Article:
Torque spec for the bus bar nuts?
    New or existing bus bar nuts?

    There are a few other nuts in the battery assembly that are considered "one time use" by Toyota. Were any of these replaced / properly torqued?

    Photo of the Battery ECU terminals, were they corroded?

    Torque spec for the bolts that screw into the bottom of each blade? (I believe these help ground the individual blades?)

    Was the pack as a whole properly torqued with the 5 final bolts into the chassis of the car? Clean and free of debris for a clean grounding connection?

    What was the climate where this pack operated? Was it climate control garaged or stored outside?
     
  15. TMR-JWAP

    TMR-JWAP Senior Member

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    Torque spec for the bolts that screw into the bottom of each blade? (I believe these help ground the individual blades?

    The bolts that fasten the individual modules to the battery case (bottom) are M5x0.8, the same as the module (+) and (-) studs. Torque spec is 48 inch-pounds. They DO NOT ground the module to the case, at least not intentionally. The steel insert on the module is knurled on the outer surface and pressed into the plastic module body. Sometimes, over the period of use, small cracks may form in the plastic, allowing electrolyte to make contact with the insert and sometimes leaking out around the "pressed in" insert. This is a frequent cause of a P0AA6 code, because it effectively allows the electrolyte to make electrical continuity with the battery case, which is in electrical continuity with the car body. You can see this very often as brown stains on the case floor under the ends of the modules
     
  16. Plaman

    Plaman Member

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    Your response was so informative, thank you for that.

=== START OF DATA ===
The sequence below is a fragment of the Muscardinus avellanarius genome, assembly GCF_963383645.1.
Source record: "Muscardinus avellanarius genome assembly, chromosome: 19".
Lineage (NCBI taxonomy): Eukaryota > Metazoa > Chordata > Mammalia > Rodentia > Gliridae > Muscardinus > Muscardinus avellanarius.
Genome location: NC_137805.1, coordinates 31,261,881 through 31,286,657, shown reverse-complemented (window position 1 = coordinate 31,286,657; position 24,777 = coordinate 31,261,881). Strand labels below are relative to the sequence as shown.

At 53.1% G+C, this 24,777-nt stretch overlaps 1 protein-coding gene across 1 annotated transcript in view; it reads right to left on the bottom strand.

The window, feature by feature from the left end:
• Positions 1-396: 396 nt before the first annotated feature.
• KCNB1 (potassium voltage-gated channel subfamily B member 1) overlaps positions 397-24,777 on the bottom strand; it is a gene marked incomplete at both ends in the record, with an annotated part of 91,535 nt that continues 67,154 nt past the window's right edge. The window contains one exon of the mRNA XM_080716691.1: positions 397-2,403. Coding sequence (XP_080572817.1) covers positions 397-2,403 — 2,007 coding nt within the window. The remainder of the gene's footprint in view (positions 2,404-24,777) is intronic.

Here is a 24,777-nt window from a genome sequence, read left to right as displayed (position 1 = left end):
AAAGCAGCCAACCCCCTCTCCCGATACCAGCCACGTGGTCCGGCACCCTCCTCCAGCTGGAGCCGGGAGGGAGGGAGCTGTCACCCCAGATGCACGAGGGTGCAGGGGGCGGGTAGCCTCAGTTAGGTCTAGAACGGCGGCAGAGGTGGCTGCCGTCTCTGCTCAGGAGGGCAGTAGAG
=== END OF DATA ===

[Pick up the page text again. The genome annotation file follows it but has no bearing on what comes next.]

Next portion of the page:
Is the P0AA6 issue unique to the project lithium blades or also the factory design?
     
  17. ChapmanF

    ChapmanF Senior Member

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    The P0AA6 code is provided to give an alert to any failure of isolation of the high voltage system, anywhere in the car. If there is any way for high voltage to find a conductive path to the car body or any other wiring in the car, P0AA6 will be shown. The car is checking for that all the time. There are also a few different INF codes to go with P0AA6 that help narrow the search down to a smaller part of the high-voltage system.

    [​IMG]

    Battery modules developing cracks and oozing some electrolyte has always been one way that a P0AA6 code can crop up (with INF code 612), even with factory modules. But the code will be given for a high-voltage "leak" for any reason anywhere in the car.
     
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  18. sworzeh

    sworzeh New Member

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    1. Followed Jack's youtube video

    2. Busbars were re-used. I soaked them overnight in vinegar per the instructions by Jack then sanded them down with sandpaper. No visible corrosion afterwards and I only picked the cleanest ones to use.

    3. 4 Ft lbs with a torque wrench

    4. Existing bus bar nuts, cleaned in the same manner as the bus bars

    5. If there are parts that are "one time use," none of that was made apparent to me when I bought this battery from Project Lithium. All my cables had very minimal to no corrosion after cleaning

    6. I don't have a photo and I'm not taking apart the car to take one, but envision very mild corrosion/blue discoloration on only a single terminal of the hybrid battery ECU that I cleaned/scrubbed prior to installing the lithium battery. None was on the cable.

    7. 4 Ft lbs with a torque wrench

    8. Didn't torque the hybrid battery into the car, no, I used an impact drill on low setting much like Jack did in his videos. Everything was meticulously cleaned though.

    9. Climate is mountains, pretty cold/snowy winters. It was stored in a covered garage that is not climate controlled (who can afford that lol... we drive 20 year old cars!)
     
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  19. sworzeh

    sworzeh New Member

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    I got the car in my parents divorce and wanted it pink. Cost was $1500 back in 2013 to paint it pink and use bondo to get all the dents out. My neighbor did it for me.
     
  20. pasadena_commut

    pasadena_commut Senior Member

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    That's one I have not heard of before. More than two cars and the excess went to the kids? When my parents split all I got was a move across town and a transfer to a different school district.